Common-law marriage is basically a term for couples who are married outside of a registered civil or religious marriage. Otherwise known as an ‘informal marriage’ or ‘marriage in fact’. Now for the myth. The myth of common-law marriage is that couples who live together have the same legal rights as married couples. It springs from a time when there was uncertainty about what constituted a ‘marriage’. Church and State marriage ceremonies are relatively recent, having been grafted onto older popular rites where legitimacy was not dependent on written law.   Marriage by consent In earlier times, the validity of a marriage depended on the consent of two people publicly announced or at least symbolised by the exchange of rings or love tokens. These were spoken rituals, celebrated by the people themselves; their witness and memory of the events was evidence that made the marriage legitimate. Among Anglo-Saxons, the Beweddung was a public ceremony led by the father of the bride. The groom and his people offered weds to the bride’s guardians - these were guarantees that the bride would be looked after. In Scotland and northern England, couples exchanged vows (plighting the troth) by joining their hands in the handfast. They were then called wyf and husband. A woman without a guardian – such as a widow – gave herself to the groom. The partners exchanged weds and rings, kissed and clasped hands and this was overseen by an orator. The man would give the woman the gift of a ring to imply a formal contract.   Married ‘in the eyes of God’ In the 13th century, Pope Innocent III declared that the free consent of both spouses was the sole essence of a marriage, not the formal solemnities by a priest or in church. A valid and binding marriage was a verbal contract, through an exchange of vows between a man and a woman over the age of consent (14 and 12), with two witnesses and expressed in the present tense. A promise in the future tense was only binding if it was followed by sexual intercourse, which was taken as evidence of consent in the present.   Married ‘in the eyes of God and the Church’ Priests initially got involved as orators, inviting witnesses and prompting the vows. They later offered the church porch as a place to announce and witness vows made at other public places such as the market cross. Gradually, the clergy took over the role of orator, asking those attending whether there were objections to the marriage and then getting the couple to repeat their betrothal agreement publicly. This was symbolised by rings and coins placed in the priest’s book. By the 1500s, most people brought their vows to church as the final part of the marriage process, following the betrothal and church services started to take place at the altar rather than in the porch. The church did not approve of men and women taking themselves as man and wife before their vows were ratified by the church, since canon law recognised this as the basis of holy matrimony. However, the church courts recognised common rites - spousals, handfasts, and trothplights followed by intercourse - as valid marriages.   Marriage and the law All three branches of the law – ecclesiastical, common and equity – had control over some aspects of marriage. Medieval canon law determined the rules of marriage. These were revised and restated in the Canons of 1604 and enforced by the church courts. The criminal courts could become involved if either party chose to sue the other for a statutory offence like bigamy. Equity law had jurisdiction over trust deeds and became involved in marriage where there was litigation around marriage settlements and the enforcement of trust deeds. The various courts overlapped and sometimes contradictory verdicts were returned as to what was or was not a legally valid marriage. After inheritance, marriage was probably the single most important method of transmitting property. As a result, much of the litigation about marriage was about property over which the common law had legal jurisdiction.   Uncertain unions and clandestine marriages By the 16th century, large numbers of people were living together in situations of varying uncertainty, as there was no consensus about how to conduct a legally binding marriage. Some – especially poorer people – still opted for private verbal contracts, which were ‘valid in the eyes of God’, but not always enforceable in court. Others chose a clandestine marriage conducted by a clergyman. These followed the ritual of the Book of Common Prayer but violated canon law in a number of ways, most notably by being performed in private without either the reading of banns or a valid licence from a church official. The advantage of these ceremonies was that the clergyman’s involvement gave it respectability and it was recognised as legally binding, having full property rights in common law. There was a huge demand for clandestine marriages as they were considerably cheaper than official church marriages and held in secret – an important consideration for minors who feared opposition from parents, or servants who feared dismissal.   The State steps in By the 1730s, public opinion was beginning to turn against the clandestine marriage system with complaints in London newspapers about the fraudulent seduction of heirs and heiresses. In 1753, Lord Harwicke’s Marriage Act, ‘for the better preventing of clandestine marriages’, stipulated that no marriage was valid unless performed by an ordained Anglican clergyman in the premises of the Church of England after either thrice-called banns or purchase of a license from the bishop or one of his surrogates. In the case of both banns and license, at least one party had to be resident for at least three weeks in the parish where the marriage was to be celebrated. Parental consent for those under 21 was strictly enforced. Only the Quakers and Jews managed to have their marriage rites exempted. There were strong objections to the Act. The Gentleman’s Magazine claimed ‘proclamations of banns and publick [sic] marriages are against the nature and genius of our people’.   Common-law marriage practices Despite the Marriage Act of 1753, people still tended to keep marriage informal – many felt that the State and the Church had no business in their private lives. One informal ceremony was the Gretna Green wedding. The Marriage Act applied to England and Wales, so it became popular to cross into Scotland, where you only had to have your consents witnessed. As the railways opened, people developed ‘package tours’ offering bed and breakfast for ‘celebration and consummation’. In Yorkshire, Lancashire and Cheshire, those who had gone through common-law rites were said to be ‘married on the carpet and the banns up the chimney’ or ‘married but not churched’. In almost every part of Britain the term ‘living tally’ established itself: They’re livin’ tally They’ve made a tally bargain They’re noant wed, they’re nobit livin’ tally The origins are obscure but the term ‘tally’ became widespread in the 19th century. It referred to a definite, but conditional contract or ‘bargain’, based on the consent of both parties and protecting the women in the case of motherhood. Studies of rural areas have found as many as one in seven couples ‘living tally’. In the mid-Victorian period and throughout the following hundred years, common-law arrangements reduced considerably. Since the 1960s, a series of administrative rulings, court decisions and laws have given some legal rights to cohabiters, and the number of couples in cohabiting unions has increased dramatically. These limited rights, however, do not amount to the restoration of the legal recognition of common-law marriage, which ended definitively with the Marriage Act of 1753. References John R Gillis (1985) ‘For Better For Worse: British Marriages 1600 to the Present. Oxford University PressPeter Laslett (1979) The World We Have Lost. MethuenLaurence Stone (1995) Uncertain Unions and Broken Lives. Oxford University Press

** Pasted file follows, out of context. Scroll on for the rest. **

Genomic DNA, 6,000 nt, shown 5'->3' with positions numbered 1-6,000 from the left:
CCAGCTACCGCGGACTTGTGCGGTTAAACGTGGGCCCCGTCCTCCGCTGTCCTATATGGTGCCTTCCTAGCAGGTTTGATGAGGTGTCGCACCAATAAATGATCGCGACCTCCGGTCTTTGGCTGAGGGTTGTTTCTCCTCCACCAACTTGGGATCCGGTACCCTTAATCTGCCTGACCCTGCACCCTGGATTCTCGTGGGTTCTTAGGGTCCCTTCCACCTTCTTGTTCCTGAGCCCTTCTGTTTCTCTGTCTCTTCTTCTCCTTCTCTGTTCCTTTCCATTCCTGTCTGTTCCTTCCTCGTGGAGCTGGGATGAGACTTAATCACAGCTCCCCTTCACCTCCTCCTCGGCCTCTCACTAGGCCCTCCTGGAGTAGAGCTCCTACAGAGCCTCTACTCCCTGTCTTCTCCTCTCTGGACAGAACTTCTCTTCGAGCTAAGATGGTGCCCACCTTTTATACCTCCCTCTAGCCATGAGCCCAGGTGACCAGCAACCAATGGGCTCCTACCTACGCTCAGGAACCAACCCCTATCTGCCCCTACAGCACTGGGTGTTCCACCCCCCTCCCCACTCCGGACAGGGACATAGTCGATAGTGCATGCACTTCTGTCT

Article | marriage, civil partnership, legal rights